How to Clean a Rabbit Cage or Habitat

A step by step guide to clean your rabbit's space

As part of my work at the rescue center, I am responsible for cleaning out all of the rabbit and small animal enclosures. Since there are often a couple of handfuls of hutches that need cleaning, I’ve developed a streamlined approach to deep cleaning a rabbit enclosure.

On average, you should deep clean your rabbit’s enclosure about once every other week. The frequency will vary depending on your rabbit’s cleanliness and the type of enclosure you use. Specific tasks, such as cleaning the litter box, should be tackled daily to avoid a build-up of smell.

I’ve separated my cleaning routines into three categories depending on your rabbit habitat: the ex-pen, the covered cage, and the cage with a removable top. The cleaning tasks are generally the same for all three, but the approach is slightly different, so feel free to skip to the section with the type of enclosure you use.

Important: This post contains affiliate links. As an associate to Amazon, Small Pet Select, and, I earn a small commission from qualifying purchases.

Daily cleaning tasks for all enclosure types

Regardless of the type of enclosure you have for your rabbit, some simple daily tasks will make it much easier to keep a clean home. These tasks will also limit any smell from building up in your rabbit’s area, and they can prevent potential insect infestations.

The daily cleaning tasks include:

  • Remove uneaten food. You should remove any uneaten fresh foods or soiled dried foods daily. This includes any hay that’s been urinated on or uneaten pellets that managed to get wet.
  • Refill water bowl. Empty and refill the water bowl with fresh water every day. This step will help prevent the buildup of bacteria and encourage better hydration in rabbits. Once a week you should clean the dish or water bottle with soap and water.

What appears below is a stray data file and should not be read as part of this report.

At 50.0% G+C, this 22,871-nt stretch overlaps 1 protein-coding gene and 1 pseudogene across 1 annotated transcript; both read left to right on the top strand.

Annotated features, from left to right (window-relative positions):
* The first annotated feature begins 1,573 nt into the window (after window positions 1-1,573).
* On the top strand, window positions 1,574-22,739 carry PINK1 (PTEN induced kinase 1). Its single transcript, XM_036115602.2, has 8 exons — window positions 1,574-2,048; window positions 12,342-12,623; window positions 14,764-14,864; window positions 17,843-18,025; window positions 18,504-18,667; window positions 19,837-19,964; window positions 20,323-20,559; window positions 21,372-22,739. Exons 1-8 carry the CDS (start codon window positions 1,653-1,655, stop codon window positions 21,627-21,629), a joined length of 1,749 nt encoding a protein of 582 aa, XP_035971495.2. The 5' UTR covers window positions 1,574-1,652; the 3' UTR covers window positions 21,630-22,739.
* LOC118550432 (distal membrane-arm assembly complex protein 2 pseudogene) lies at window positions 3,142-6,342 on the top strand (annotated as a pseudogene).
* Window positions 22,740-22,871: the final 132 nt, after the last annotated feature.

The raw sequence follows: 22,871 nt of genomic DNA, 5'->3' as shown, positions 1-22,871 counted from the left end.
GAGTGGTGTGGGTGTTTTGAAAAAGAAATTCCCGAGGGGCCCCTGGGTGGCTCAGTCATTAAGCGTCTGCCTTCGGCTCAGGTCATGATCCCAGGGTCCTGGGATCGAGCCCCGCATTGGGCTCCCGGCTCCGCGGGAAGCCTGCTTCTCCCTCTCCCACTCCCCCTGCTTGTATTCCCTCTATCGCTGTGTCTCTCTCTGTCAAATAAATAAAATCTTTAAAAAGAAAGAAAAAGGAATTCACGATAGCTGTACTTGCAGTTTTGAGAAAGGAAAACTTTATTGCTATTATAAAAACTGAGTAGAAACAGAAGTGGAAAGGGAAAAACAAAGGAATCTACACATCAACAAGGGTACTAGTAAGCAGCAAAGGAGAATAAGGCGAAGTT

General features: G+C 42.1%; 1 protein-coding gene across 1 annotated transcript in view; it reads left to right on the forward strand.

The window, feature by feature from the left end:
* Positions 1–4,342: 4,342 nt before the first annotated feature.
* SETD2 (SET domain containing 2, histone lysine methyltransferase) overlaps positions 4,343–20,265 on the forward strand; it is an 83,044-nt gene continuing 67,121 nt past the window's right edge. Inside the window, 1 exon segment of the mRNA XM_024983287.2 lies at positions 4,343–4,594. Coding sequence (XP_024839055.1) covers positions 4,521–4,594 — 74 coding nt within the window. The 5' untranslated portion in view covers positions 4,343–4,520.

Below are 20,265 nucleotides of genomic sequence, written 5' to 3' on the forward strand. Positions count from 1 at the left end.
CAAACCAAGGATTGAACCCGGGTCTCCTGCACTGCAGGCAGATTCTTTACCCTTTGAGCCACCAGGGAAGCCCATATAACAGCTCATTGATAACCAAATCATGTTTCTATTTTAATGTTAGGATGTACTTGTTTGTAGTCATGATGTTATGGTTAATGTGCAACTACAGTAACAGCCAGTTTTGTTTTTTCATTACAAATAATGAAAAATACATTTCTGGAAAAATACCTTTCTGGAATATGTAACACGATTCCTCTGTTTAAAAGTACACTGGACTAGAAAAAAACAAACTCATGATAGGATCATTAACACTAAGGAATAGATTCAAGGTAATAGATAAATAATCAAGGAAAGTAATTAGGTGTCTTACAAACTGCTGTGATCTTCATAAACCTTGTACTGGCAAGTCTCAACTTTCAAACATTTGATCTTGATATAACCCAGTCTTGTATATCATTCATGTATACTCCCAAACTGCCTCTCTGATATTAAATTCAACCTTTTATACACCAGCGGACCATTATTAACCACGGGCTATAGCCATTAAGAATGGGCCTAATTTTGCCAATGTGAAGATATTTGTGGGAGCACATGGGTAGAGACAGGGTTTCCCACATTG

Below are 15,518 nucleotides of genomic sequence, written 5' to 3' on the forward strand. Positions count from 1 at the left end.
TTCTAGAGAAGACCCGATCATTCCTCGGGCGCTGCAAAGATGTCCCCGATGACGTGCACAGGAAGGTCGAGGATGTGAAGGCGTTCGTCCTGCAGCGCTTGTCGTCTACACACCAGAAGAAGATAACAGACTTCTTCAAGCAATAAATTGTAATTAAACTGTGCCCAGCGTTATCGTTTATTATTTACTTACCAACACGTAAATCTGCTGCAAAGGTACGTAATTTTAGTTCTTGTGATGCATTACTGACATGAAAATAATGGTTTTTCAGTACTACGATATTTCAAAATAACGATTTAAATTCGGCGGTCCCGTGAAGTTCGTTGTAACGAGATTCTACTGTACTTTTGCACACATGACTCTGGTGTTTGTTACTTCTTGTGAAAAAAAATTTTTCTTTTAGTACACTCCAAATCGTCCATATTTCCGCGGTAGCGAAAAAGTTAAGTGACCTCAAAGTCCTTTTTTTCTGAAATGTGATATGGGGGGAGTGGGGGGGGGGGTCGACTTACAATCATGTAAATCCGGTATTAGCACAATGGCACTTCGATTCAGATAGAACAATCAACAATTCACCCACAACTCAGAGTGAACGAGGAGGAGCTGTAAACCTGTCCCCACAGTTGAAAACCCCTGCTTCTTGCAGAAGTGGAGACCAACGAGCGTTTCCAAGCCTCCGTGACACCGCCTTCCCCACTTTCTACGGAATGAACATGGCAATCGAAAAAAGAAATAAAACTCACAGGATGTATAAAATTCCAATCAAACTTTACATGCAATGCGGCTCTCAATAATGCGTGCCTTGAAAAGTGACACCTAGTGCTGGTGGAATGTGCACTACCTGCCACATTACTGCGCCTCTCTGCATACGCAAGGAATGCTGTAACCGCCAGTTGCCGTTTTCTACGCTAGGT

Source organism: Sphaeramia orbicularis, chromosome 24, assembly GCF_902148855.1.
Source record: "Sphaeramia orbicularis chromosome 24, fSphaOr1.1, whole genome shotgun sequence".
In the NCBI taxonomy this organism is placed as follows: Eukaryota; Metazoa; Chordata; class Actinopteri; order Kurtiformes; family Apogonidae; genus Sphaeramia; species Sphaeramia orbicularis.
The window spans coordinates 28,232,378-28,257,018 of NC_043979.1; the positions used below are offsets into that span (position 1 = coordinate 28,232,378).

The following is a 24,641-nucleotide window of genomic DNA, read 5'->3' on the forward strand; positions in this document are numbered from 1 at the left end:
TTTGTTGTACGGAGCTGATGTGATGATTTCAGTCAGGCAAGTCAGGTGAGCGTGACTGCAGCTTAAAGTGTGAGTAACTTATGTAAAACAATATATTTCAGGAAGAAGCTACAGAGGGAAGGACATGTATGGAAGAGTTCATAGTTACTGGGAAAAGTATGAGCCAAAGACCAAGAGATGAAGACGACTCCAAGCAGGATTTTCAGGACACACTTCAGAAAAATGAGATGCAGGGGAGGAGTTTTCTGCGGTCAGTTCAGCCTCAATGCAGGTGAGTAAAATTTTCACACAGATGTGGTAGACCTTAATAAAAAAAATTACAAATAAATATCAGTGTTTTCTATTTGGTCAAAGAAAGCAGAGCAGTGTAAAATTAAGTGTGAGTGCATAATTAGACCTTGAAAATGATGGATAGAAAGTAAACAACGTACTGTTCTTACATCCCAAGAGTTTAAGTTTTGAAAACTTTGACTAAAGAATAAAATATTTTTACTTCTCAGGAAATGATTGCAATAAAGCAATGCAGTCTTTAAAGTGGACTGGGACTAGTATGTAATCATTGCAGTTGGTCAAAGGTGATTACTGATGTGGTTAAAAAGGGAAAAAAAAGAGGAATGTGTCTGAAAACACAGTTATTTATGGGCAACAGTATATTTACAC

• Clean the litter box. Scoop out your rabbit’s poop and the soiled parts of their litter box every day. You don’t need to scrub it down, but this basic cleaning is essential for preventing a build-up of smell from your rabbit’s urine.
  • Quick Sweep up. Do a quick sweep of any hay and fur that are making a mess in and around your rabbit’s enclosure.
rabbit playpen
I always recommend using a pet exercise pen for your rabbit’s enclosure. This gives your rabbit a lot of space and it’s a lot easier to clean.

Enclosure 1: Pet exercise pen 

My preferred setup for a rabbit enclosure is using a pet playpen rather than a traditional rabbit cage. These give your rabbit more space, and the pens are relatively cheap and much easier to clean. You can typically find these in the dog section at pet stores, or you can find these pet playpens online. You’ll want to get a cheap area rug to place underneath the pen and protect the flooring.

If your rabbit is not yet litter trained, you can get large puppy pee pads to wash and reuse. This will make it easy to keep your floor clean while your rabbit learns better potty habits.

  1. Move everything out of the enclosure. This includes all the food bowls, toys, the litter box, and any hiding houses your rabbit uses. You also want to fold up the pen and move it aside to make cleaning easier. As you’re moving everything, check to see if any of the toys are soiled, or all chewed up. You can throw out anything that your rabbit can’t use anymore.
  2. Sweep. After you remove everything, you’ll want to use a dustbin and sweep up any large piles of hay, poop, and fur to prevent any clogs in the vacuum machine.
  3. Vacuum the area. After you’ve done a quick sweep-up, all you have to do is vacuum the area to clean the hay dust and fur.
  4. Wash the rabbit supplies. Now that the enclosure is clean, you want to wash their supplies and accessories as well. Clean out any food and water dishes and take the time to clean out the litter box thoroughly. Empty it into the garbage and spray the litter box with a pet-safe all-purpose cleaner. Any fabric bedding (like towels and blankets) can be run through the washing machine with warm water.
  5. Place everything back in the enclosure. Now all you have to do is set everything back up the way your rabbit likes it.
rabbit cage with tray on the bottom
Fully enclosed rabbit cages with a tray on the bottom are not ideal for rabbits and are difficult to clean.

Enclosure 2: Fully covered hutch

Fully covered hutches are my least favorite to clean. These are the enclosures where the only way is through a small door. They are set up to make it almost impossible to clean on the inside. These hutches come equipped with a sliding tray at the bottom that the manufacturers expect to catch any rabbit mess. The plan would be for you simply to clean out this tray and be done with it. Unfortunately, that tray is useless.

Why the slide-out tray is useless

You cannot use the tray underneath these rabbit hutches because of your rabbit’s feet. For the tray to work, the enclosure needs to have a wired or perforated bottom to allow debris to fall through.